Deposit-return Scheme

2. Questions to the Counsel General – in the Senedd at on 21 May 2024.

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Photo of Rhys ab Owen Rhys ab Owen Plaid Cymru

(Translated)

4. What advice has the Counsel General provided to the Welsh Government regarding the UK Government’s intention to use its powers under the United Kingdom Internal Market Act to block glass from being included in the deposit return scheme? OQ61136

Photo of Mick Antoniw Mick Antoniw Labour 3:06, 21 May 2024

Thank you for your question. The Welsh Government remains of the view that the United Kingdom Internal Market Act 2020 is offensive to Wales as it seeks to severely undermine the powers of the democratically elected Senedd. The issues with the deposit-return scheme are yet another example of the problems with this piece of legislation.

Photo of Rhys ab Owen Rhys ab Owen Plaid Cymru 3:07, 21 May 2024

Diolch, Cwnsler Cyffredinol. I agree with you and agree with what Huw Irranca-Davies wrote last month in his written statement that this is another example of misuse of the internal market Act by the Westminster Government. Devolution should allow us to explore new ideas, but the UK Government doesn’t seem to share this aspiration for Wales. Instead, something as simple as including glass in a recycling scheme is turned into a political football. It’s a shame that the deposit-return scheme had to be delayed by the Welsh Government until 2027 in order to match the UK Government’s timeline, especially when we really do need to encourage recycling now more than ever; waterways are being polluted with rubbish, beaches are tainted with plastics and the smell of landfill is harming people’s health, as Paul Davies raised recently with regard to the Withyhedge landfill site. Therefore, will the Welsh Government be considering legal action in the event that a deposit-return scheme is blocked by the UK Government? Diolch.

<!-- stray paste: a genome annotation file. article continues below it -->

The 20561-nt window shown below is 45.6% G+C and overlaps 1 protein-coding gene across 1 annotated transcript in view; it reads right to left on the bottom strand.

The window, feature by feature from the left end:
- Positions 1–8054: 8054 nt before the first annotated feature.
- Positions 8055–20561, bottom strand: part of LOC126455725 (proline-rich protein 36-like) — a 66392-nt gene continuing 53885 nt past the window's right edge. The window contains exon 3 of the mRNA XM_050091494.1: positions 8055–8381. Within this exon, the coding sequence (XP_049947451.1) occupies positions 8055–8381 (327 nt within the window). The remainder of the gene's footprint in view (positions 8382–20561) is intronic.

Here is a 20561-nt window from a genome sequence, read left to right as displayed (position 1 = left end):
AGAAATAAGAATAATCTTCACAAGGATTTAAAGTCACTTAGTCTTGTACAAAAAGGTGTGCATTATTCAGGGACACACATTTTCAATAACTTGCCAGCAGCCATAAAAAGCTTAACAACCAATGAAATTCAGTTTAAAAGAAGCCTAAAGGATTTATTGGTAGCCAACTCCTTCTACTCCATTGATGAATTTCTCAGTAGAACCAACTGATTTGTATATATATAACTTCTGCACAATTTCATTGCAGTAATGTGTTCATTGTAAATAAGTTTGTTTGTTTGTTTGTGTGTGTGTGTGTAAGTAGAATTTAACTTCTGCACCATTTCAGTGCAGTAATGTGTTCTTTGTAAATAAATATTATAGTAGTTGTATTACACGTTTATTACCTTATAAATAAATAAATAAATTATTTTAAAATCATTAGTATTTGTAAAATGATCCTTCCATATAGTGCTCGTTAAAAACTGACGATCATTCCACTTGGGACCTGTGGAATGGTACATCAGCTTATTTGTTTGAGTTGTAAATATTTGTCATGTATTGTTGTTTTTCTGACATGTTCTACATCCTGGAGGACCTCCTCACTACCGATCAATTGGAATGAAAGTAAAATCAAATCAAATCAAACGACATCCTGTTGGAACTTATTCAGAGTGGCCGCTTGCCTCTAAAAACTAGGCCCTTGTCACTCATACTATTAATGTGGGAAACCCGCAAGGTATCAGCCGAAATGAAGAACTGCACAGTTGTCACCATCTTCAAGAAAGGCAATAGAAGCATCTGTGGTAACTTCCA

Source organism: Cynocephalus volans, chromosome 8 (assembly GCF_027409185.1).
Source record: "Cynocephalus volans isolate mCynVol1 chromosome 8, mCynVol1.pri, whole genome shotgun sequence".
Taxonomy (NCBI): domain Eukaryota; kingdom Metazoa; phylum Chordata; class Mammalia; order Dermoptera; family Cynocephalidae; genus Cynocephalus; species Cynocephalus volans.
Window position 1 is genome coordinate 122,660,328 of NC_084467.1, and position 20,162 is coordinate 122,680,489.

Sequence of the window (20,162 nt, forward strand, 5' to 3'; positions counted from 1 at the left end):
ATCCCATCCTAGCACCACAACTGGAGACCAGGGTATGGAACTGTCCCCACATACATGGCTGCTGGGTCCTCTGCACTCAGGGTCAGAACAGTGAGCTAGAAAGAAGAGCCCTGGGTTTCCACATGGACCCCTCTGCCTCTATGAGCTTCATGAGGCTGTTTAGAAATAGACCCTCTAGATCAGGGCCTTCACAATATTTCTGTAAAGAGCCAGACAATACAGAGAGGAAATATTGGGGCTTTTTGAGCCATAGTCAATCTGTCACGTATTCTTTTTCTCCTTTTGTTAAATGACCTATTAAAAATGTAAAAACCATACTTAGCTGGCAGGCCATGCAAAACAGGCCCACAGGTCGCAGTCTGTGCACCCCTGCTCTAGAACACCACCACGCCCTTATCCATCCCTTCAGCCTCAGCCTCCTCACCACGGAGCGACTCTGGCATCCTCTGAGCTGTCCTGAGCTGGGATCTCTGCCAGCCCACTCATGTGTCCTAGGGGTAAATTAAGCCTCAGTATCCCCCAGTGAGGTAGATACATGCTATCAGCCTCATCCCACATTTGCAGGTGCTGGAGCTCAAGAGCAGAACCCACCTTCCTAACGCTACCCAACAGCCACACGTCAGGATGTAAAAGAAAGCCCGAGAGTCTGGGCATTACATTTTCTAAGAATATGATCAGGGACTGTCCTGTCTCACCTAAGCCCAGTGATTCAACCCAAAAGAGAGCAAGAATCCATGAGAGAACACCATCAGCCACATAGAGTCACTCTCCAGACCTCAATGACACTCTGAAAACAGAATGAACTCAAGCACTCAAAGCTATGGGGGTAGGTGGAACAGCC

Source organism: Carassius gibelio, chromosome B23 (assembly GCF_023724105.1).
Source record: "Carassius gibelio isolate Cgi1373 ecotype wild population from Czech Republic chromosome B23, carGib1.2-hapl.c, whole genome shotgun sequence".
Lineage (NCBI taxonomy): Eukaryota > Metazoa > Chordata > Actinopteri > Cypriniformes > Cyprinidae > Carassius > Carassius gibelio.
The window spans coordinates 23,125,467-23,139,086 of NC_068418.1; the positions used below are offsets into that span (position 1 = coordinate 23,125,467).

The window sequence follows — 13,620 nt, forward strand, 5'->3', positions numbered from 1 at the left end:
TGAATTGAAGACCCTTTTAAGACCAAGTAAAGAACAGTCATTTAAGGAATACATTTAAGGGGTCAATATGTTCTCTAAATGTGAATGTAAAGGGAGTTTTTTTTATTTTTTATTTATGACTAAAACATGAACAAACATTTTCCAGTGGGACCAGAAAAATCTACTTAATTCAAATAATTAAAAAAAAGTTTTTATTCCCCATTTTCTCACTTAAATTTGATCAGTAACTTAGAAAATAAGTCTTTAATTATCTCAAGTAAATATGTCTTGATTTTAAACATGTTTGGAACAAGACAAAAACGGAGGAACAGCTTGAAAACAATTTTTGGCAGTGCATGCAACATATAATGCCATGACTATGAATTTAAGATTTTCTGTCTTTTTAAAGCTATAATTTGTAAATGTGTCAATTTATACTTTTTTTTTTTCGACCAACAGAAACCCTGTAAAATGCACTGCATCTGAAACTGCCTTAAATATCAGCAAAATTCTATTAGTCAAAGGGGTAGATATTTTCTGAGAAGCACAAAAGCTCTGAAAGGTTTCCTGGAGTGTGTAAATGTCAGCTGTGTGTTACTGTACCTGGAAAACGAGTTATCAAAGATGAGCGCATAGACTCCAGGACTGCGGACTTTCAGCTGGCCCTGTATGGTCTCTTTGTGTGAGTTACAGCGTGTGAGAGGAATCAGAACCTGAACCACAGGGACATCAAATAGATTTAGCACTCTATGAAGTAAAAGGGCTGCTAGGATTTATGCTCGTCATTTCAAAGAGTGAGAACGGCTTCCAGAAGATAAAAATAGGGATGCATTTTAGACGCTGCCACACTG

Photo of Mick Antoniw Mick Antoniw Labour 3:08, 21 May 2024

Again, thank you for your question. The issue of legal action—I’ll take that last point first—of course, is one where we took legal action and, of course, we had the single-use plastics legislation that went forward and, of course, the UK Government chose not to challenge that. I think it upheld, de facto, our position in respect of the supremacy of our constitutional statutes over the internal market Act, which is the issue between us, that it does not have the capacity to change the core constitutional protected legislation.

Now, on this particular issue, in terms of the deposit-return scheme, well, of course, our policy is to introduce a deposit-return scheme. The problem with it is that the UK Government have appointed themselves as judge and jury for the internal market Act, which is not how you would achieve effective regulation of a single market. As you know, we have common frameworks that have been achieved and arrived at through co-operation between the four nations of the UK, and the problem with the internal market Act is that it enables UK Government to drive a coach and horses through that.

Now, agreement had actually been reached with the UK Government in terms of the inclusion of a glass deposit-return scheme. It was agreed between the nations. Scotland, in fact, was very advanced in the implementation of that, but it was the UK Government that, having agreed a common way of moving forward on this, chose to diverge from what had been a collectively agreed position that had been consulted upon.

So, our preference remains for a fully aligned scheme across the UK, as previously agreed. However, we note the threat that the UK Government have made to repeat their actions in bringing down the scheme in Scotland by using the internal market Act to restrict our ability to go further and impose a watered-down deposit-return scheme. I think that misusing the internal market Act to stop Welsh Government and other Governments from bringing forward an effective deposit-return scheme, which would have been very much within competence, is something that is extremely unfortunate. We are intending to go forward with this; there is still work that is ongoing. There are certainly benefits from a deposit-return scheme. It does make it much more difficult with the position that the UK Government have taken in respect of England, and, obviously, this is a matter that remains, as I said, under consideration.